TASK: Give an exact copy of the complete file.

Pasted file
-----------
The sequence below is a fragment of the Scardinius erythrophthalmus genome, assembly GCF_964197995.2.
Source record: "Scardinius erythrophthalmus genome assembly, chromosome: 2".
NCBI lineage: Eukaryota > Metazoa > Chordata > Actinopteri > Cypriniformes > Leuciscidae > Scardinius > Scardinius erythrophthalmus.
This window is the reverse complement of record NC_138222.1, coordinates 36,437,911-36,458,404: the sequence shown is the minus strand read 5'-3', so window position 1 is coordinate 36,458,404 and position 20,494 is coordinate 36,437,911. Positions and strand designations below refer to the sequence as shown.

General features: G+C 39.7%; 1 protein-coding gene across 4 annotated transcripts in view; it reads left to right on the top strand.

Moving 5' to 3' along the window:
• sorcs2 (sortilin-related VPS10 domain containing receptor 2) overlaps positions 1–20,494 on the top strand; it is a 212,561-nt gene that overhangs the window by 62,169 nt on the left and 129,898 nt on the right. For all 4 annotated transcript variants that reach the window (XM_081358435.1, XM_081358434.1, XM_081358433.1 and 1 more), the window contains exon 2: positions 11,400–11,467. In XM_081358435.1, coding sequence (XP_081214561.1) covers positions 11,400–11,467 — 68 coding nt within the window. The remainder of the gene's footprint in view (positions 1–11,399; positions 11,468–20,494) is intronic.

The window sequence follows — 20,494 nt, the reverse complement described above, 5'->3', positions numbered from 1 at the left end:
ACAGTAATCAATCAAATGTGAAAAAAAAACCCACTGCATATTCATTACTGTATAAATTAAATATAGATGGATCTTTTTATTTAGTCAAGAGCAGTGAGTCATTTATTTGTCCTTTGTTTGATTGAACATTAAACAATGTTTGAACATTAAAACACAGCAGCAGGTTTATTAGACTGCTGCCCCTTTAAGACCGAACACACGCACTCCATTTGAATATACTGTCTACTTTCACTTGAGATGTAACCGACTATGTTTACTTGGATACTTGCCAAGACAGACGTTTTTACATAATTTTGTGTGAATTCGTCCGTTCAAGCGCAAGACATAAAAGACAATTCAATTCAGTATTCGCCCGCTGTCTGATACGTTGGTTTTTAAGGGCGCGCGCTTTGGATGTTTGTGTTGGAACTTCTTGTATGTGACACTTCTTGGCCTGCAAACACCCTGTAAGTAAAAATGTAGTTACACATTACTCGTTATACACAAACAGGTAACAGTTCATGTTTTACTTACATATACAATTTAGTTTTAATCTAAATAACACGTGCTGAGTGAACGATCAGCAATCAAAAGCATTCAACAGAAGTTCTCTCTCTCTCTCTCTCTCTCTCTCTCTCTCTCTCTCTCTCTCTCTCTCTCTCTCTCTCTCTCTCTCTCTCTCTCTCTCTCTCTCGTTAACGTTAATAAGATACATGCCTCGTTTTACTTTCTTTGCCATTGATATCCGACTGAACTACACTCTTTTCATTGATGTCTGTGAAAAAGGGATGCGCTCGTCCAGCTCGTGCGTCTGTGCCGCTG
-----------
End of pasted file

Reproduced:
The sequence below is a fragment of the Scardinius erythrophthalmus genome, assembly GCF_964197995.2.
Source record: "Scardinius erythrophthalmus genome assembly, chromosome: 2".
NCBI lineage: Eukaryota > Metazoa > Chordata > Actinopteri > Cypriniformes > Leuciscidae > Scardinius > Scardinius erythrophthalmus.
This window is the reverse complement of record NC_138222.1, coordinates 36,437,911-36,458,404: the sequence shown is the minus strand read 5'-3', so window position 1 is coordinate 36,458,404 and position 20,494 is coordinate 36,437,911. Positions and strand designations below refer to the sequence as shown.

General features: G+C 39.7%; 1 protein-coding gene across 4 annotated transcripts in view; it reads left to right on the top strand.

Moving 5' to 3' along the window:
• sorcs2 (sortilin-related VPS10 domain containing receptor 2) overlaps positions 1–20,494 on the top strand; it is a 212,561-nt gene that overhangs the window by 62,169 nt on the left and 129,898 nt on the right. For all 4 annotated transcript variants that reach the window (XM_081358435.1, XM_081358434.1, XM_081358433.1 and 1 more), the window contains exon 2: positions 11,400–11,467. In XM_081358435.1, coding sequence (XP_081214561.1) covers positions 11,400–11,467 — 68 coding nt within the window. The remainder of the gene's footprint in view (positions 1–11,399; positions 11,468–20,494) is intronic.

The window sequence follows — 20,494 nt, the reverse complement described above, 5'->3', positions numbered from 1 at the left end:
ACAGTAATCAATCAAATGTGAAAAAAAAACCCACTGCATATTCATTACTGTATAAATTAAATATAGATGGATCTTTTTATTTAGTCAAGAGCAGTGAGTCATTTATTTGTCCTTTGTTTGATTGAACATTAAACAATGTTTGAACATTAAAACACAGCAGCAGGTTTATTAGACTGCTGCCCCTTTAAGACCGAACACACGCACTCCATTTGAATATACTGTCTACTTTCACTTGAGATGTAACCGACTATGTTTACTTGGATACTTGCCAAGACAGACGTTTTTACATAATTTTGTGTGAATTCGTCCGTTCAAGCGCAAGACATAAAAGACAATTCAATTCAGTATTCGCCCGCTGTCTGATACGTTGGTTTTTAAGGGCGCGCGCTTTGGATGTTTGTGTTGGAACTTCTTGTATGTGACACTTCTTGGCCTGCAAACACCCTGTAAGTAAAAATGTAGTTACACATTACTCGTTATACACAAACAGGTAACAGTTCATGTTTTACTTACATATACAATTTAGTTTTAATCTAAATAACACGTGCTGAGTGAACGATCAGCAATCAAAAGCATTCAACAGAAGTTCTCTCTCTCTCTCTCTCTCTCTCTCTCTCTCTCTCTCTCTCTCTCTCTCTCTCTCTCTCTCTCTCTCTCTCTCTCTCTCTCTCTCGTTAACGTTAATAAGATACATGCCTCGTTTTACTTTCTTTGCCATTGATATCCGACTGAACTACACTCTTTTCATTGATGTCTGTGAAAAAGGGATGCGCTCGTCCAGCTCGTGCGTCTGTGCCGCTG